BARCELONA -- At Mobile World Congress, hundreds of companies showed off new smart city technologies, some that are just in the start-up phase while others are being implemented in select cities.
One concept further along in deployment is a smart parking meter made by Paris-based Parkeon that's in use in 12,000 locations, ranging from New York City to beaches in Australia. Parkeon showed a deluxe meter that takes credit cards and includes a display that can offer news. In Sydney, for instance, the parking meter provides tips on surfing conditions off the Australian coast.
During MWC, Parkeon and Sierra Wireless announced that Sierra Wireless AirPrime HL Series embedded modules will be used to enable cellular connections to the smart city parking meters, running on 2G, 3G and 4G technologies.
Parkeon also introduced a mobile parking service app called Whoosh! that drivers can use to pay for parking through phones, tablets and computers. Parkeon is the largest smart parking-meter provider globally.
The Parkeon-Sierra Wireless partnership is an example of how smart city technology is taking off, thanks to a growing number of low-cost modules and sensors that can be connected wirelessly to cloud-based services for payments and other intelligent services. When data collected by inexpensive sensors is collected and analyzed in a big data manner, it can be used to help orchestrate smart city initiatives.
Near the Parkeon demonstration, a startup called See.Sense from Northern Ireland demonstrated a $99 rear bicycle light with a number of smart features. In addition to connecting to a smartphone to alert a user to a theft of a bike, the ICON device includes an accelerometer that can be used to measure the impact from hitting a pothole or to record a crash. That data could be forwarded to government officials to alert emergency crews of a crash or to let a road crew know where to patch up the worst potholes, See.Sense officials said.
See.Sense was like a number of companies showing products at MWC that want to use data gathered by average citizens, in a crowd-sourcing manner, to connect to big data repositories where city problems can be analyzed to help predict future needs. One possible concept for the bike light is that it could someday include an air quality sensor that would give a view into pollution along crowded roadways, the company said.
A technology shown at MWC by Seattle-based Inrix relies on crowd-sourcing data from cars driven along highways. The company used a large monitor to show hundreds of cars moving along highways, supplanted by data from stationery sensors along the roadways.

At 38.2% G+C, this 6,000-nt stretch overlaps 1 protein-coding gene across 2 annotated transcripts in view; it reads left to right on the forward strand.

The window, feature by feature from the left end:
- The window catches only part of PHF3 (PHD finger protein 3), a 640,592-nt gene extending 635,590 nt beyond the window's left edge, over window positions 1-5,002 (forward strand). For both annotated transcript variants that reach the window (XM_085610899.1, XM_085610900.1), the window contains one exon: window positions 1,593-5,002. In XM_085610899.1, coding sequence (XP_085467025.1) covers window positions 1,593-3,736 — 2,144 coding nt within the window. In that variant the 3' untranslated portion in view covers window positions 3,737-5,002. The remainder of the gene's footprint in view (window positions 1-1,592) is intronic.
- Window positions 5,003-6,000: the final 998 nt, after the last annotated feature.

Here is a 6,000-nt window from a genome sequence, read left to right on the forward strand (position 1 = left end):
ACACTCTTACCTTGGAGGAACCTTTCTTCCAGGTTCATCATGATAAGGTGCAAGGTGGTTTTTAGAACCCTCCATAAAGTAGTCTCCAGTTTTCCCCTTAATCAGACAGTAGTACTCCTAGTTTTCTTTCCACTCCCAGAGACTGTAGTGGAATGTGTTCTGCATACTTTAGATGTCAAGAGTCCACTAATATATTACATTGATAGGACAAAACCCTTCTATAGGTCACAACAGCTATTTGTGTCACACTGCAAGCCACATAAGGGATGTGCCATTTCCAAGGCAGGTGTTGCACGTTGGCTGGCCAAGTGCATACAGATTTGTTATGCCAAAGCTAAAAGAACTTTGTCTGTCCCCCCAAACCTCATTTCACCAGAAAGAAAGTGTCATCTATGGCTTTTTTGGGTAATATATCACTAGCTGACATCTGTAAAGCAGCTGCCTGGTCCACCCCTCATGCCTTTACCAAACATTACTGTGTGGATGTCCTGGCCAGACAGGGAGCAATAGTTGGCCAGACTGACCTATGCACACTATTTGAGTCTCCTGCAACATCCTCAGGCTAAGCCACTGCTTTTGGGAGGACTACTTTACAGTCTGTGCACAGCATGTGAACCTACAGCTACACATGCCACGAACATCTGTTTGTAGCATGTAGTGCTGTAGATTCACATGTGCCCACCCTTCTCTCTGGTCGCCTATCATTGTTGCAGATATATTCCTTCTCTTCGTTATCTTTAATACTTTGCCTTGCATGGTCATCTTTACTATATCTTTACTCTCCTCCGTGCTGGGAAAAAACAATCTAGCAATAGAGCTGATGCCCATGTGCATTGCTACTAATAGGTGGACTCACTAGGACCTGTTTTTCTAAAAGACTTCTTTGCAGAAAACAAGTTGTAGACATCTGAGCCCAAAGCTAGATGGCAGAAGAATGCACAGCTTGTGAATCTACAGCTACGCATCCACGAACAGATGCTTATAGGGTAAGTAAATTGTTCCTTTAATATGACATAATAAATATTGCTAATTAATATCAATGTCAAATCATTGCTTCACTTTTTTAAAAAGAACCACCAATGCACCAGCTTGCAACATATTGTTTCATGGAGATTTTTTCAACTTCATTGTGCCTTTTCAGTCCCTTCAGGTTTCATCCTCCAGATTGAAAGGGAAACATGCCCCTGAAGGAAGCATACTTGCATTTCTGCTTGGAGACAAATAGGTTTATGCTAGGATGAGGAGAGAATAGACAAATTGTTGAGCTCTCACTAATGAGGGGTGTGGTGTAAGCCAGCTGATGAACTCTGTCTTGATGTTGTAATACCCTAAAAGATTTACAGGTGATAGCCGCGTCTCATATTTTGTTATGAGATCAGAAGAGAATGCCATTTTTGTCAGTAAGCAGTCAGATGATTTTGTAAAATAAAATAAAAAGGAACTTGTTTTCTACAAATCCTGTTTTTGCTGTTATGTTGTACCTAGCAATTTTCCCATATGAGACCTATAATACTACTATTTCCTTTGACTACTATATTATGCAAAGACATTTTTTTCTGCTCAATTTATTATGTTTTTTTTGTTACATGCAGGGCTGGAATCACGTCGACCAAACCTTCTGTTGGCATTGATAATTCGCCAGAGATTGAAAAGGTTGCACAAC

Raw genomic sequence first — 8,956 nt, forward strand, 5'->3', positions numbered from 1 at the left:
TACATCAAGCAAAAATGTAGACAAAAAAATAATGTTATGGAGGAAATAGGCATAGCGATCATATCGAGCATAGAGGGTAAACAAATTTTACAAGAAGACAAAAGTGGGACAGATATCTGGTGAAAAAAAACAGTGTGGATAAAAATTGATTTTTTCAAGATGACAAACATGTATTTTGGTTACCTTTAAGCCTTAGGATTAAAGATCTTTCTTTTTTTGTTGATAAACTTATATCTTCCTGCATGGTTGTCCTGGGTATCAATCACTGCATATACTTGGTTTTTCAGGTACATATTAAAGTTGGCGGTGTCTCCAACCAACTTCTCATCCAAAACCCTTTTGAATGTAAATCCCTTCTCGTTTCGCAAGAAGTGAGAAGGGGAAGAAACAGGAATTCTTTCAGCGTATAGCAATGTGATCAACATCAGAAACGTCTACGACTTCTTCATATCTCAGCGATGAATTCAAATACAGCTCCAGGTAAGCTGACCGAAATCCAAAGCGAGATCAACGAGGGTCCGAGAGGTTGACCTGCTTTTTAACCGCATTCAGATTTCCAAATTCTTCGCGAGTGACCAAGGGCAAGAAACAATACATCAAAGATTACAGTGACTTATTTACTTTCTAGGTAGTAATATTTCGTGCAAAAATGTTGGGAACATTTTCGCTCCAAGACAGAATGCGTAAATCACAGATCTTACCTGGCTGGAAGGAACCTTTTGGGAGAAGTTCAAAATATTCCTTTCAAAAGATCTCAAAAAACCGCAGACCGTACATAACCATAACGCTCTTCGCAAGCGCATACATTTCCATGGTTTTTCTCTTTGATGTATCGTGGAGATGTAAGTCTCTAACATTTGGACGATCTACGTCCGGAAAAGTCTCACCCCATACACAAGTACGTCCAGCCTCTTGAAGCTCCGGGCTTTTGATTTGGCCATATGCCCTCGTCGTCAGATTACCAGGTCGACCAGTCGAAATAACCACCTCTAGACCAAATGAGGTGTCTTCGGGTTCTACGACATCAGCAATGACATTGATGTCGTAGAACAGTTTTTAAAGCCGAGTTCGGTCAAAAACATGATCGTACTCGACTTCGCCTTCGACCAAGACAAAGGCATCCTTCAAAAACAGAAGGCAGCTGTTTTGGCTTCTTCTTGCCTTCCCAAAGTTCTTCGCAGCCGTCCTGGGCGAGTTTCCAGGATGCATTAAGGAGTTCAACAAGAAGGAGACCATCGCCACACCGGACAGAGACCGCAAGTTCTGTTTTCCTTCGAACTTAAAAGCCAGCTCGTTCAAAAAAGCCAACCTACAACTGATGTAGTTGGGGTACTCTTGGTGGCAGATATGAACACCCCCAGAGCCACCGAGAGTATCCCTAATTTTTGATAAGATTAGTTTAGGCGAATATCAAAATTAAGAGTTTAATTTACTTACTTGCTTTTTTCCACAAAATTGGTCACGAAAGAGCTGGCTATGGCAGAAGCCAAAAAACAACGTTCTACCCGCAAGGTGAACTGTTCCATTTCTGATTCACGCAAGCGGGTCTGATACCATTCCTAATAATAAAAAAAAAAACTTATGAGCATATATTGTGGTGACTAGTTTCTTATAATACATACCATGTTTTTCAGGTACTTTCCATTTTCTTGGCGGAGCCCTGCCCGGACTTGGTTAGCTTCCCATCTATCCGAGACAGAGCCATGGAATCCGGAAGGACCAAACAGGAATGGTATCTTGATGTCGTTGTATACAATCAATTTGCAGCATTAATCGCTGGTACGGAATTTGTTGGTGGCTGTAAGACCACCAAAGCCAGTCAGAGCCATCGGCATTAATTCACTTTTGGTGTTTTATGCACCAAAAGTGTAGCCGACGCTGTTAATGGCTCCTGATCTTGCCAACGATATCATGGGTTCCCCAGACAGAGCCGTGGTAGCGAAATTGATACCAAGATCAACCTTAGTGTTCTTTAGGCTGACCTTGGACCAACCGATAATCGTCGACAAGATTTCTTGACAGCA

When a car’s wipers are turned on, that data can be combined with data from nearby cars and with existing big data showing the contour of the roadway and average weather conditions. With an insight from car and stationary sensors that it is raining in real time, a big data repository would know precisely the history of freezing rain conditions along that portion of highway that could indicate whether salt trucks need to be sent automatically to the scene.
Traffic and driving intelligence data are already being collected in large cities, but the growing use of low-cost sensors and car-based computers will expand the number of insights that cities can glean to make automatic decisions, analysts said.
BlackBerry officials at MWC noted that such car-based data will help the development of entire networks that could help safely guide autonomous vehicles. Already, newer model cars may have up to 100 different computers, which are used to prevent auto accidents, such as collions, among other tasks.
In coming years, data from sensors in cars, embedded along highways and in traffic signals is expected to be shared with the wireless networks surrounding crowded streets so that cars react to the network — instead of each other — to come to a stop at an intersection or to avoid crossing a center line, said Derek Kuhn, senior vice president for the Internet of Things at Blackberry in a roundtable with reporters.
That level of driving intelligence is just one example of the complexity that smart cities of the future are bound to face.
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